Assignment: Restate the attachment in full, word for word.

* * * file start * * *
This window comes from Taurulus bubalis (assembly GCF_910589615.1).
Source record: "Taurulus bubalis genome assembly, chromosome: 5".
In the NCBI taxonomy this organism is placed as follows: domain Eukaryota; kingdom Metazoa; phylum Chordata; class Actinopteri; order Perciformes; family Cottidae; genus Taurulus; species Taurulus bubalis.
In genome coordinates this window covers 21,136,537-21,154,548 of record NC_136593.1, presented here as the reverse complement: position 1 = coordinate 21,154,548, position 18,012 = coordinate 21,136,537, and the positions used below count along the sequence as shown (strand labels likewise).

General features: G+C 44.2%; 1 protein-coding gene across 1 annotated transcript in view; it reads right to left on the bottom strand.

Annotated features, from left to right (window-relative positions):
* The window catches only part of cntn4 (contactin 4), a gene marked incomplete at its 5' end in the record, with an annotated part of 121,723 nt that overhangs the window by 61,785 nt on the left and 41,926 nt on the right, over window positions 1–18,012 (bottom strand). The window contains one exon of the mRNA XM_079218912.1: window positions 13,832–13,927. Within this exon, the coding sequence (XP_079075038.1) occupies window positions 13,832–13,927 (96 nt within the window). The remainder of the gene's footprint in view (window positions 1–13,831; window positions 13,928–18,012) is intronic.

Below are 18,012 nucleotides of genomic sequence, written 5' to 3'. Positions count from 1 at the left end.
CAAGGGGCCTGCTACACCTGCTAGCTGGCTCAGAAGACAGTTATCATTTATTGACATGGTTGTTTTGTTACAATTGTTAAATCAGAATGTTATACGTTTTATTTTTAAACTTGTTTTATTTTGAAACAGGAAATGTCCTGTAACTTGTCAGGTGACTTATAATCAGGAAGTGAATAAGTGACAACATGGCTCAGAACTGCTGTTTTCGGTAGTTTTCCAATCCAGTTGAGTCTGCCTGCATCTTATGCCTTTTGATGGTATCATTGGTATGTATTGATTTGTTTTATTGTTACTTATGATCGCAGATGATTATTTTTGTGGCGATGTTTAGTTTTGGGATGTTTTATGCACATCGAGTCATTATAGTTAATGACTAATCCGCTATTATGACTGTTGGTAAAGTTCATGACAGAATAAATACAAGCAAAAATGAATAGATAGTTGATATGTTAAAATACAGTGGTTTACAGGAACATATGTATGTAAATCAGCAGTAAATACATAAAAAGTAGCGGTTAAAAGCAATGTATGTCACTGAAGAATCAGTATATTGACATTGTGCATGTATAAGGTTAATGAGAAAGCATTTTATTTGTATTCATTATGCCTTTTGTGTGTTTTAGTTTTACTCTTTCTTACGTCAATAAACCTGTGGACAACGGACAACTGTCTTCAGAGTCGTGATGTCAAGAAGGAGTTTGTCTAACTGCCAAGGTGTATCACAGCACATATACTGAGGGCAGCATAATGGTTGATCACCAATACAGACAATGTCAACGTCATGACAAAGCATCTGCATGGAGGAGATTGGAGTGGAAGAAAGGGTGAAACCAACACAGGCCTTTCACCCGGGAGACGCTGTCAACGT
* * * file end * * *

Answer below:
This window comes from Taurulus bubalis (assembly GCF_910589615.1).
Source record: "Taurulus bubalis genome assembly, chromosome: 5".
In the NCBI taxonomy this organism is placed as follows: domain Eukaryota; kingdom Metazoa; phylum Chordata; class Actinopteri; order Perciformes; family Cottidae; genus Taurulus; species Taurulus bubalis.
In genome coordinates this window covers 21,136,537-21,154,548 of record NC_136593.1, presented here as the reverse complement: position 1 = coordinate 21,154,548, position 18,012 = coordinate 21,136,537, and the positions used below count along the sequence as shown (strand labels likewise).

General features: G+C 44.2%; 1 protein-coding gene across 1 annotated transcript in view; it reads right to left on the bottom strand.

Annotated features, from left to right (window-relative positions):
* The window catches only part of cntn4 (contactin 4), a gene marked incomplete at its 5' end in the record, with an annotated part of 121,723 nt that overhangs the window by 61,785 nt on the left and 41,926 nt on the right, over window positions 1–18,012 (bottom strand). The window contains one exon of the mRNA XM_079218912.1: window positions 13,832–13,927. Within this exon, the coding sequence (XP_079075038.1) occupies window positions 13,832–13,927 (96 nt within the window). The remainder of the gene's footprint in view (window positions 1–13,831; window positions 13,928–18,012) is intronic.

Below are 18,012 nucleotides of genomic sequence, written 5' to 3'. Positions count from 1 at the left end.
CAAGGGGCCTGCTACACCTGCTAGCTGGCTCAGAAGACAGTTATCATTTATTGACATGGTTGTTTTGTTACAATTGTTAAATCAGAATGTTATACGTTTTATTTTTAAACTTGTTTTATTTTGAAACAGGAAATGTCCTGTAACTTGTCAGGTGACTTATAATCAGGAAGTGAATAAGTGACAACATGGCTCAGAACTGCTGTTTTCGGTAGTTTTCCAATCCAGTTGAGTCTGCCTGCATCTTATGCCTTTTGATGGTATCATTGGTATGTATTGATTTGTTTTATTGTTACTTATGATCGCAGATGATTATTTTTGTGGCGATGTTTAGTTTTGGGATGTTTTATGCACATCGAGTCATTATAGTTAATGACTAATCCGCTATTATGACTGTTGGTAAAGTTCATGACAGAATAAATACAAGCAAAAATGAATAGATAGTTGATATGTTAAAATACAGTGGTTTACAGGAACATATGTATGTAAATCAGCAGTAAATACATAAAAAGTAGCGGTTAAAAGCAATGTATGTCACTGAAGAATCAGTATATTGACATTGTGCATGTATAAGGTTAATGAGAAAGCATTTTATTTGTATTCATTATGCCTTTTGTGTGTTTTAGTTTTACTCTTTCTTACGTCAATAAACCTGTGGACAACGGACAACTGTCTTCAGAGTCGTGATGTCAAGAAGGAGTTTGTCTAACTGCCAAGGTGTATCACAGCACATATACTGAGGGCAGCATAATGGTTGATCACCAATACAGACAATGTCAACGTCATGACAAAGCATCTGCATGGAGGAGATTGGAGTGGAAGAAAGGGTGAAACCAACACAGGCCTTTCACCCGGGAGACGCTGTCAACGT